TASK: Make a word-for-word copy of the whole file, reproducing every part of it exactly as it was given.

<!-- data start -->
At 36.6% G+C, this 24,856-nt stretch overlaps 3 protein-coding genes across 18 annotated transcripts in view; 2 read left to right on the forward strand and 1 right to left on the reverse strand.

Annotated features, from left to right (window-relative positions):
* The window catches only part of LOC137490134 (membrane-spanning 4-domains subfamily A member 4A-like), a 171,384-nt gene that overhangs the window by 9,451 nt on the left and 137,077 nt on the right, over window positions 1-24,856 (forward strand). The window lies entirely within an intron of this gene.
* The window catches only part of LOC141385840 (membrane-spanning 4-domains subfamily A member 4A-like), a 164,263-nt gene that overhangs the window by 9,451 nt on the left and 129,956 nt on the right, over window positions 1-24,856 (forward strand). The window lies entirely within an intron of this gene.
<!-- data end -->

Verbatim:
At 36.6% G+C, this 24,856-nt stretch overlaps 3 protein-coding genes across 18 annotated transcripts in view; 2 read left to right on the forward strand and 1 right to left on the reverse strand.

Annotated features, from left to right (window-relative positions):
* The window catches only part of LOC137490134 (membrane-spanning 4-domains subfamily A member 4A-like), a 171,384-nt gene that overhangs the window by 9,451 nt on the left and 137,077 nt on the right, over window positions 1-24,856 (forward strand). The window lies entirely within an intron of this gene.
* The window catches only part of LOC141385840 (membrane-spanning 4-domains subfamily A member 4A-like), a 164,263-nt gene that overhangs the window by 9,451 nt on the left and 129,956 nt on the right, over window positions 1-24,856 (forward strand). The window lies entirely within an intron of this gene.